Groups are not for everyone. I have a hard time in groups, which tend to trigger my insecurities and reinforce feelings of being too weird and different and not belonging anywhere – making it painful and challenging to walk in the door. I was in a small, 8-10 person group for a little over a year, which was conducted by a therapist in my area who has ADHD, and taught about ADHD in every session. As participants shared their experiences, we were learning and also working toward the goal of getting better at self-observation. And that was expensive, too – I think around $500 for an 8 week session. Don Baker, Seattle, Washington – if you see articles or webinars of his, he’s a good guy to listen to. He is another great ADHD person who knows what he’s talking about.
Resources like CHADD or ADD Resources…I think for members they have links to free support groups that are attended by members, and are not facilitated by professionals – just peer support – my guess is that if you like to be around people, you can get a lot out of being in the same room with other ADHDers. But you probably have to join (pay the $50 or whatever) to get access to those groups.
The Catch-22 is that those of us whose lives are a financial disaster area are most in need yet least able to get help. I’d be interested in hearing what good free or cheap resources (besides this website, which I’m guessing is a life save for a lot of people) others may know about.REPORT ABUSEJuly 9, 2013 at 5:29 pm #120882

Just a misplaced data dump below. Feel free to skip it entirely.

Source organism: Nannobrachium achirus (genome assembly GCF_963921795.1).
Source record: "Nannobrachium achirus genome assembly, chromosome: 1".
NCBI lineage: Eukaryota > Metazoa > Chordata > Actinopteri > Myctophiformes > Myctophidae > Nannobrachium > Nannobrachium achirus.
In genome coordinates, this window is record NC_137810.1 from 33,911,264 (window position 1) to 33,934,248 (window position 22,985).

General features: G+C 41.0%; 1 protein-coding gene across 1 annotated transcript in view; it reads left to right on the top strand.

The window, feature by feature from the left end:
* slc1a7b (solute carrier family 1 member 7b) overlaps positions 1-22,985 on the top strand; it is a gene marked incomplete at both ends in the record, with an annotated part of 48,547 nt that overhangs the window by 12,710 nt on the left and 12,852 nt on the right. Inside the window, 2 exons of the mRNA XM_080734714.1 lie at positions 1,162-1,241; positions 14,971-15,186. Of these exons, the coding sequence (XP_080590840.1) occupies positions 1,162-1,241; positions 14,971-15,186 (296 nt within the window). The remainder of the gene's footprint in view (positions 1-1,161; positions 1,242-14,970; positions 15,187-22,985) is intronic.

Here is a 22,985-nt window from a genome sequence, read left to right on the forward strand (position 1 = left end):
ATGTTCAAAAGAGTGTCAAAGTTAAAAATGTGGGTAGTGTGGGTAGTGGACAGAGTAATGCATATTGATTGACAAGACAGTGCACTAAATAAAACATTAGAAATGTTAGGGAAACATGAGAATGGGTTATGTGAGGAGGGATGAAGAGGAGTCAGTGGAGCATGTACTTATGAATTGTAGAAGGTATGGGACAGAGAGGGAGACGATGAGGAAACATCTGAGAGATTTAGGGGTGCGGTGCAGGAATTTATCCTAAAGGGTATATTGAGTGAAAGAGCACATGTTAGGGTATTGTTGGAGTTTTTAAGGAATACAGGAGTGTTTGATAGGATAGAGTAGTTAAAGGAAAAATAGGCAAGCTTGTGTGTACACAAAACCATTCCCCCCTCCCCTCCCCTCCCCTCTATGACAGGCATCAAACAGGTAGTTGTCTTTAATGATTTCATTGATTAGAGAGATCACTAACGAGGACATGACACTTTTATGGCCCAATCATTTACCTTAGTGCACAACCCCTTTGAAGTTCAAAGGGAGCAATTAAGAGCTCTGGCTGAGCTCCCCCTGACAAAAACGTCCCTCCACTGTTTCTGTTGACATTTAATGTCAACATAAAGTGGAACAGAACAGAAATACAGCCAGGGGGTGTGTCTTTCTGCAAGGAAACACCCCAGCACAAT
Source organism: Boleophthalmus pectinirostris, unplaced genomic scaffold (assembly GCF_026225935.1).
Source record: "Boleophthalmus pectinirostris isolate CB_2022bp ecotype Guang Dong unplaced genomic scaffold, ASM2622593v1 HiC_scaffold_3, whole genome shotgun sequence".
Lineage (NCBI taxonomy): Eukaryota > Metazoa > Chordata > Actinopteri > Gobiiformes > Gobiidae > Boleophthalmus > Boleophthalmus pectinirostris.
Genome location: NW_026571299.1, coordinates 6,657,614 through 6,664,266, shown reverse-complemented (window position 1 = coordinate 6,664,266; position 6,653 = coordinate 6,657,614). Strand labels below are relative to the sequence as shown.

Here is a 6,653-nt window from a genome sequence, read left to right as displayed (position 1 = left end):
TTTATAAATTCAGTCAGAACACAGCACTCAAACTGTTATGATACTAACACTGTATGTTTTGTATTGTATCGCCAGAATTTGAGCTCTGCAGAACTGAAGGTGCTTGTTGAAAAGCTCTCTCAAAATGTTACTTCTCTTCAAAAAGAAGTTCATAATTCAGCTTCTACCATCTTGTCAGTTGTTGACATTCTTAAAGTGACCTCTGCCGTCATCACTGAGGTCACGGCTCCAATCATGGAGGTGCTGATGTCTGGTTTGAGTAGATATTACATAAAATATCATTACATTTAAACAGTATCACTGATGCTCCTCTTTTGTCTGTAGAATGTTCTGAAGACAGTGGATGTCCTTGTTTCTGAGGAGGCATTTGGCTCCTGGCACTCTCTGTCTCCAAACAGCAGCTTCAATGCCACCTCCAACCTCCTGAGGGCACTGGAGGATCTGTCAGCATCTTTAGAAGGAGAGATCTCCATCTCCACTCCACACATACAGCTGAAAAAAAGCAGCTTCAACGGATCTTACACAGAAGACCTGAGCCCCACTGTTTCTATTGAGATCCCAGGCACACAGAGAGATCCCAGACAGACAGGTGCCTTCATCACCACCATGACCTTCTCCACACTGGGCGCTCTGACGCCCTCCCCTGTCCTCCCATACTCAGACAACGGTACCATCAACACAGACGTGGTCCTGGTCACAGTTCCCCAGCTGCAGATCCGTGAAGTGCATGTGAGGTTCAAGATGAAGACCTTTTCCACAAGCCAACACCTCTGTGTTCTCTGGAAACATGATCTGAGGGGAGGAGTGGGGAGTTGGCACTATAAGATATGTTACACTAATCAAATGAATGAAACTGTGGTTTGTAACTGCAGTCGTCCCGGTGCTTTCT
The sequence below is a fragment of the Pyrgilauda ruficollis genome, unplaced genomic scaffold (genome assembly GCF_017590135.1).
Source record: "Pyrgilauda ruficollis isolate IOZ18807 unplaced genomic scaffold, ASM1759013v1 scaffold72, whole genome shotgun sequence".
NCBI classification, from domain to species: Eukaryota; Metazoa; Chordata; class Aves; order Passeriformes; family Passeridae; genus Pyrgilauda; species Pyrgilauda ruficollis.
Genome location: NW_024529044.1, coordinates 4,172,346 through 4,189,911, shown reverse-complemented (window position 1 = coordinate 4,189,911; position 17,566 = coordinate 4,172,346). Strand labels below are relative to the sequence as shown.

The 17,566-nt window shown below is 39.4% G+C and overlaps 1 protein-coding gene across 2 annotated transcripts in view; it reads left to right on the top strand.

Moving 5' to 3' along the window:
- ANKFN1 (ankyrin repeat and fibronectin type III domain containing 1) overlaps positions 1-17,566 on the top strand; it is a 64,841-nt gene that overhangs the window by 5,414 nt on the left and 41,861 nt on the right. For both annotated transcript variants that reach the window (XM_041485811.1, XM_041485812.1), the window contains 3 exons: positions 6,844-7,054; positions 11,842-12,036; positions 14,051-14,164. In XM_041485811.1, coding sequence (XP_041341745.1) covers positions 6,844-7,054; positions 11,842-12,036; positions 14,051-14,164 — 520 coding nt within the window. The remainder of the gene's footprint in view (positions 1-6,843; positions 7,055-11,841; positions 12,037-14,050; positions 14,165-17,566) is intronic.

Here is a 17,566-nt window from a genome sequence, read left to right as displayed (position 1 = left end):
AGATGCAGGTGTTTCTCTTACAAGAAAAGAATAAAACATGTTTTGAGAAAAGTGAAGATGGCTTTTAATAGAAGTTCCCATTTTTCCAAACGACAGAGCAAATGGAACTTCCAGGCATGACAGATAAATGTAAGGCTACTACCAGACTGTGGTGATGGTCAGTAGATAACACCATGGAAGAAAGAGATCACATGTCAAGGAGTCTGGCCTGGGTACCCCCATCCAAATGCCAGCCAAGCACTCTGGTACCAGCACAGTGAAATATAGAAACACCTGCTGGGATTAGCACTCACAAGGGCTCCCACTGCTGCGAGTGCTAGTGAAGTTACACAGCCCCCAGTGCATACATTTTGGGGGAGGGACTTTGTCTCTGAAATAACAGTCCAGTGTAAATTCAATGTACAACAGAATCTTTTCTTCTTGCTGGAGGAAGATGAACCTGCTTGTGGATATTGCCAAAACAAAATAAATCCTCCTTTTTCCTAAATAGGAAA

dithlParticipantJuly 9, 2013 at 5:29 pmPost count: 158
Wow, swda, excellent post!
I have had 2 long-distance coaches. Very happy with both. (No groups in our area). Pricing ranged, I believe the 2nd one was around $30 for a 1/2 hour session. The first one required a monthly commitment (understandable, as he needs to make a living, and forgetfulness can translate to no-shows), so that was more expensive.
Both times I was in pretty tough circumstances, and although they weren’t therapists, the coaches were definitely people in my corner at times when that was desperately needed. The first was by phone — I was diagnosed with ADHD just 2 years earlier, suddenly on my own after a long marriage, and starting my first career. Can you say daunted?? To this day, I still remember and use some of the advice I received then. One of the most important things I learned: to look at all the positive things in my life — my accomplishments (without minimizing) and things I am thankful for. I made it through that year, and my coach is one of the people I credit for that.